Historical local control rates for atypical meningiomas range from 38 to 68%, and are therefore significantly worse than for their benign counterparts [4, 21, 22]. As such, salvage therapy is often necessary, and in spite of multiple local therapies, these tumors can continue to fail locally. Our findings demonstrated a higher rate of local recurrences in the patients who had more conformal treatment volumes. This suggests that the pattern of failure is often one caused by a marginal miss of microscopic disease that is involving normal-appearing dura. A Japanese radiosurgical series recently reported 19 treatment failures for 30 tumors treated with linear accelerator-based radiosurgery. Of these failures, 6 occurred outside of the radiosurgical volume suggesting that highly focal radiotherapy does not encompass adjacent microscopic disease .
An implication of the higher marginal failure rate of atypical meningiomas is the use of a larger target volume during the treatment planning process. Tumor locations in close proximity to the optic structures or brainstem may provide a greater challenge during treatment planning. One must also be mindful that increased TVs, especially if greater than 4 cm3, will predict for greater likelihood of treatment-related edema .
When EBRT is used in the adjuvant setting for atypical meningiomas, the treatment volume is expanded in order to account for microscopic spread of disease. In the current RTOG phase II trial, a 1 cm volume expansion beyond enhancing tumor is used to define the CTV in order to account for microscopic spread of WHO grade II tumors. Recently, a series from Massachusetts General Hospital examined a series of patients who underwent gross total resection of atypical meningiomas. In the patients who received post-operative radiotherapy, 1 cm CTV margins were used with eight of eight patients who received post-operative radiotherapy achieving long-term local control of disease . While evidence for radiosurgery targeting solely the enhancing tumor for WHO grade I meningiomas is abounding, our series adds to the evidence that for atypical meningiomas, a CTV expansion may reduce the rate of marginal/local failures. Addition of CTV margin on the order of what is used with EBRT would significantly increase the treated volume with radiosurgery, and thus the risk of toxicity. Addition of a 2–3 mm margin with radiosurgical treatment may be feasible, though the volumes would likely need to be customized to avoid parenchymal brain as well as critical structures such as the optics. Such techniques as hypofractionated stereotactic radiotherapy could be considered where addition of a 2–3 mm margin may be better tolerated given the use of fractionation to decrease toxicity risk. Alternatively, increasing the radiation dose delivered to the tumor with radiosurgery would also increase the dose delivered to the peritumoral tissue.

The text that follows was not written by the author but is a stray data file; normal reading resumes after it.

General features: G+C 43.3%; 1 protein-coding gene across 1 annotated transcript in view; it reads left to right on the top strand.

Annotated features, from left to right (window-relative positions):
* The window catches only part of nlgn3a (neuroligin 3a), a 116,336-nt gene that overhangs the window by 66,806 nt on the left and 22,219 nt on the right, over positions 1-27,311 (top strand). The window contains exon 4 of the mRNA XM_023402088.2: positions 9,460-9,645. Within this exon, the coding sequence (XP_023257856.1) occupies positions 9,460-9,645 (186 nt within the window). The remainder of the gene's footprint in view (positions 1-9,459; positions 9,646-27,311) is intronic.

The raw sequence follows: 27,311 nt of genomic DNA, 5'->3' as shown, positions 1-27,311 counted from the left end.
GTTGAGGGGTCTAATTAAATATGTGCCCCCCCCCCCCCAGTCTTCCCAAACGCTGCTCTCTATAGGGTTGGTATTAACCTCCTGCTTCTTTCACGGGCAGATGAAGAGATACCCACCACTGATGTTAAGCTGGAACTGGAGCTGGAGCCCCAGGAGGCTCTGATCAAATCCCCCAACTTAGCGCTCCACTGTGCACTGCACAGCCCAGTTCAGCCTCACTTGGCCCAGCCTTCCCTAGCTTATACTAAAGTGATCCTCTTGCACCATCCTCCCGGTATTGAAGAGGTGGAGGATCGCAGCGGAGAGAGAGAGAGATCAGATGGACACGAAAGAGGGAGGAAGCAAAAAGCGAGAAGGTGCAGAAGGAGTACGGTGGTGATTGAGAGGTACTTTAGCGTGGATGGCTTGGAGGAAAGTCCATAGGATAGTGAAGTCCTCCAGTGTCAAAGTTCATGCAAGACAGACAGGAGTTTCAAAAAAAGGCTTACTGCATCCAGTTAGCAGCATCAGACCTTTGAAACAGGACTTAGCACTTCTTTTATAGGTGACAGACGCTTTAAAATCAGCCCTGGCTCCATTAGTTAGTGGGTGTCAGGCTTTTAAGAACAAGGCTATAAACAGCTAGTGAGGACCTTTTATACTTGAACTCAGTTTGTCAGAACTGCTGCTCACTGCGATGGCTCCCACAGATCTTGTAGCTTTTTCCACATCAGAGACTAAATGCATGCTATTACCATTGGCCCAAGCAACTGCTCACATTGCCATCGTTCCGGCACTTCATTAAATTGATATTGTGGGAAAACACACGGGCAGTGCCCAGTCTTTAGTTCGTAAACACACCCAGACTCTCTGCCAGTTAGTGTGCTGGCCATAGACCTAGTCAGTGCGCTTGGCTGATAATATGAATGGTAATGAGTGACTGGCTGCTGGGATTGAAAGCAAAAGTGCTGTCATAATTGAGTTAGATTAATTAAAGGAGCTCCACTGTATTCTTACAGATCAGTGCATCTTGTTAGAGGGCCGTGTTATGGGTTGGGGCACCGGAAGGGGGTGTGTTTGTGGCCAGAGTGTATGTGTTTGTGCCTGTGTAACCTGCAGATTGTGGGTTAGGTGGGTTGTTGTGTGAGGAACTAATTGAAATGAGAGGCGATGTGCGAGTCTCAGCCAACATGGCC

Because of the patterns of failure seen in the current series, radiosurgery appears to be a treatment modality best reserved as a salvage regimen for tumors that have failed prior external beam irradiation. Surgery with adjuvant EBRT allows for safer treatment of a CTV margin such that the entire dural base and possible extent of microscopically occult disease can be adequately covered in the radiation volume. With the advent of techniques such as intensity modulated radiation therapy, doses can be delivered to larger volumes while sparing dose to the optics and brainstem.